Yesterday I had promised to keep my posting light over the next few days, knowing that my Day 1 essay for October would give you enough to think about, and I want to keep my promise.
So this is a heads up kind of pointer, intended to help those of you who will be taking on my Sweet Closure challenge within that essay, while remaining engaged in our learning initiatives over at Joyful Jubilant Learning, our ‘Ike loa-driven sister site.
In the very first section of yesterday’s October’s Ho‘ohana: Sweet Closure, I had written:
If I present another project study or value of the month for our community I do both concurrently (we invest in annual learning joys at JJL this month: “Anyone can light a candle”) because the background music of “Sweet Closure” has been so effective in coaching me to end the year well.
I think that “Anyone can light a candle” celebrates our 3rd blog birthday on Joyful Jubilant Learning in a way that opens a very convenient door to “Sweet Closure.”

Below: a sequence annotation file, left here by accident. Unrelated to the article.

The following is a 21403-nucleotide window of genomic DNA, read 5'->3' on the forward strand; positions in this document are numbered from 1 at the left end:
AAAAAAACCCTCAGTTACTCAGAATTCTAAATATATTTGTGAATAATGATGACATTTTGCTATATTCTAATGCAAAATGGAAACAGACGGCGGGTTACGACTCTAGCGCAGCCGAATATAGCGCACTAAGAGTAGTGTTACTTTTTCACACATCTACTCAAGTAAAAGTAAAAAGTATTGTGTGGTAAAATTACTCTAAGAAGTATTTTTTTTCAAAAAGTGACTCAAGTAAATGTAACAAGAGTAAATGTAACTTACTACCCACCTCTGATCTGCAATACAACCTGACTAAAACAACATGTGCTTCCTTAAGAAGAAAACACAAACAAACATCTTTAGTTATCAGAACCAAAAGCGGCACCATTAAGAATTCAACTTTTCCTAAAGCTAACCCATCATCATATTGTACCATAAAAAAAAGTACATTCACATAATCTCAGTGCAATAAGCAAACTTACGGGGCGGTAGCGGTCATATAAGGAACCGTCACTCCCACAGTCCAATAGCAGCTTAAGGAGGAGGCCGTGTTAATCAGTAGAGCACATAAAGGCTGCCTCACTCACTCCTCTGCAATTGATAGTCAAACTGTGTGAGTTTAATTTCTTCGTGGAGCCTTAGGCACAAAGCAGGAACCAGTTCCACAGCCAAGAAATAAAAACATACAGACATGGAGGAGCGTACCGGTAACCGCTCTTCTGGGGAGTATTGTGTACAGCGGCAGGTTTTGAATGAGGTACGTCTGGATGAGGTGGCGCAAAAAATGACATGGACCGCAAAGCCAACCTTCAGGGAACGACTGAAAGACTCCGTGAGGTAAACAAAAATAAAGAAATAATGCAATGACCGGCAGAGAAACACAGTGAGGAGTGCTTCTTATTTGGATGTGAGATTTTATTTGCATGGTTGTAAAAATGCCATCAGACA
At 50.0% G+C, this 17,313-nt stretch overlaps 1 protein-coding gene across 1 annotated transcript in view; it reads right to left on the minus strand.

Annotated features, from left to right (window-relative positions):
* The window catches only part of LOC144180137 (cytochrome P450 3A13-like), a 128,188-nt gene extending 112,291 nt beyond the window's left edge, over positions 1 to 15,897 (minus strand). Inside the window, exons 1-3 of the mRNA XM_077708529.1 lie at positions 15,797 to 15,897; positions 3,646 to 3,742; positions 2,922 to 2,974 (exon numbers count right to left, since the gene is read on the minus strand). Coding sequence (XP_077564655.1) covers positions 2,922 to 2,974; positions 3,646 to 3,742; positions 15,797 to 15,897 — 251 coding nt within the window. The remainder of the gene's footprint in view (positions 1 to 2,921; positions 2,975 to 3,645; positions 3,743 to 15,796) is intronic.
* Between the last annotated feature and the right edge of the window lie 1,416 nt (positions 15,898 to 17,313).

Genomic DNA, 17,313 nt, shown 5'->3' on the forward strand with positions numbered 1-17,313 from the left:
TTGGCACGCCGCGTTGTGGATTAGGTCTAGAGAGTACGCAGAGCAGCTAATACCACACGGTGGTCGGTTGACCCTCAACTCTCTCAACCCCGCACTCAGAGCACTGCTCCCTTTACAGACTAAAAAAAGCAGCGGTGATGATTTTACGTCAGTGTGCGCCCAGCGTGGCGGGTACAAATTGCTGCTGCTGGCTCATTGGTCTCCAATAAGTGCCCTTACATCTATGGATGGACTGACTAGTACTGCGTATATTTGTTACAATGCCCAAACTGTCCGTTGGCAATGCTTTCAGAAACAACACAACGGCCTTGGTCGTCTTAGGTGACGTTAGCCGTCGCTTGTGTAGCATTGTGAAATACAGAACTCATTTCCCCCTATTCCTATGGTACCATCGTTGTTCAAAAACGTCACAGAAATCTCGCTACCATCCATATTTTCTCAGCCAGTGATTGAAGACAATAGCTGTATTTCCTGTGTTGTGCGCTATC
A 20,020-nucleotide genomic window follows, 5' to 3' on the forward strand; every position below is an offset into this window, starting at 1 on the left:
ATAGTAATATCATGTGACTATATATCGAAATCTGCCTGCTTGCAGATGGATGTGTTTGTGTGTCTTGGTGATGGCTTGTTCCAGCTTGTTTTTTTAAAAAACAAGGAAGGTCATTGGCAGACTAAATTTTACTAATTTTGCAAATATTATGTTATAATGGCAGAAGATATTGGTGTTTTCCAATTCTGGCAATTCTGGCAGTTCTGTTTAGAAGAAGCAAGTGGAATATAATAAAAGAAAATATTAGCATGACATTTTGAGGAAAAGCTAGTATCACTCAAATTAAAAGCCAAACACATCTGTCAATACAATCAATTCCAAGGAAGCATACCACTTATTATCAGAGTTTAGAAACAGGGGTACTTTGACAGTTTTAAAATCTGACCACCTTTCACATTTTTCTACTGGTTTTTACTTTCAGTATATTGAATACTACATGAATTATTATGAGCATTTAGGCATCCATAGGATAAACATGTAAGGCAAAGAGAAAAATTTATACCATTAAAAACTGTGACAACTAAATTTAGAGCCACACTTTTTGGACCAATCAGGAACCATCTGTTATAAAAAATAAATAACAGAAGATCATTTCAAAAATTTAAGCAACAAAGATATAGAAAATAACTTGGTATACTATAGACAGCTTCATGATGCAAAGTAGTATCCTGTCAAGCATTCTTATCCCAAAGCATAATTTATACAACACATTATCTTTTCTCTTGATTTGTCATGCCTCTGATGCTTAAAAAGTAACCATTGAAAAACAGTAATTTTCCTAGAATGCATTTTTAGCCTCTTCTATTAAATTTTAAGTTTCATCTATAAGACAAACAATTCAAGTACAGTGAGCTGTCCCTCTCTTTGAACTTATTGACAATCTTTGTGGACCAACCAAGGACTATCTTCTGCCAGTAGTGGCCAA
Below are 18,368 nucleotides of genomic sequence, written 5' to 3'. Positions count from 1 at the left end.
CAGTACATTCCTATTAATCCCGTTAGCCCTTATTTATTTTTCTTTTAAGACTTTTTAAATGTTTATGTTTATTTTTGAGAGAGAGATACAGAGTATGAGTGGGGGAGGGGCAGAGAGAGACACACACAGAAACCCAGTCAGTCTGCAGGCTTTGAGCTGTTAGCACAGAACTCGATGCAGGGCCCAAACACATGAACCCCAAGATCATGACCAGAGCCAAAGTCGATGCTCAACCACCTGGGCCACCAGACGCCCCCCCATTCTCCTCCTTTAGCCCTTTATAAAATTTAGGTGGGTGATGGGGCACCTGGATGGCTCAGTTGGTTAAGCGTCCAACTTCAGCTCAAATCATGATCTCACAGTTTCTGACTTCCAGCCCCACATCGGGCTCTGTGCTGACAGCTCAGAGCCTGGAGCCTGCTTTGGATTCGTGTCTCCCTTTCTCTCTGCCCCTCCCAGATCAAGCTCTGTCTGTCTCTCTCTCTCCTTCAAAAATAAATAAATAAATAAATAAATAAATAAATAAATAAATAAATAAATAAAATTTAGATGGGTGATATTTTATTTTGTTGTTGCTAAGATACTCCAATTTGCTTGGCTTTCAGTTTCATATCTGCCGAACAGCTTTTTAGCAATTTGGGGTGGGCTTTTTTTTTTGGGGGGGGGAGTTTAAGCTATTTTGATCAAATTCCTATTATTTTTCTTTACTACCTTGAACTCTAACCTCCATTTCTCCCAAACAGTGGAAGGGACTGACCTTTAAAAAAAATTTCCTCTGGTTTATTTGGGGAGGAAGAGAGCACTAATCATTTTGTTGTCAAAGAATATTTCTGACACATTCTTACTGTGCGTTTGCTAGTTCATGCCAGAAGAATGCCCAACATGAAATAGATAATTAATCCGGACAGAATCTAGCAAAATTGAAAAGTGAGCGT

Today, I have followed up there with a posting called, The Ho‘ohana Story of Your Year that I feel will complete this month’s beginning for us, serving to put our Ho‘ohana intentions with Sweet Closure into good motion.
If you would like to follow along, aligning the design of your Sweet Closure plan with mine, these are the three elements:
- Sweet Closure, as we talked about here yesterday: October’s Ho‘ohana: Sweet Closure
- Holiday Bookends, mentioned both here yesterday and a bit more explicitly as described on JJL today, and
- The Ho‘ohana Story of Your Year covered on JJL today (same post covering the Holiday Bookends).
We Ho‘ohana Kākou, together!
Let’s talk story if you have anything at all in this Sweet Closure process to share. The coming weekend gives us great opportunity with weaving this into our Weekly Review and Strong Week Planning (this Talking Story basic) as well.
Photo Credit: Photo Art by Patrick McDonald, on an original photo by Jason Nelson. When I looked for a photo to complement the posting at JJL, this one, called “Wonderment” seemed to be a good representation of grace to me, an important Ho‘ohanohano demeanor within my Ho‘ohana stories. Grace is one of my Twelve Aloha Virtues:
“Grace: This is one of my favorite words, and oddly, because I can’t define it well. However I don’t need to, because its goodness just is. I can only wish I feel it more, experience it more, and give it more. I once heard grace called “unmerited favor” and I love that. I want to be gracious, always.”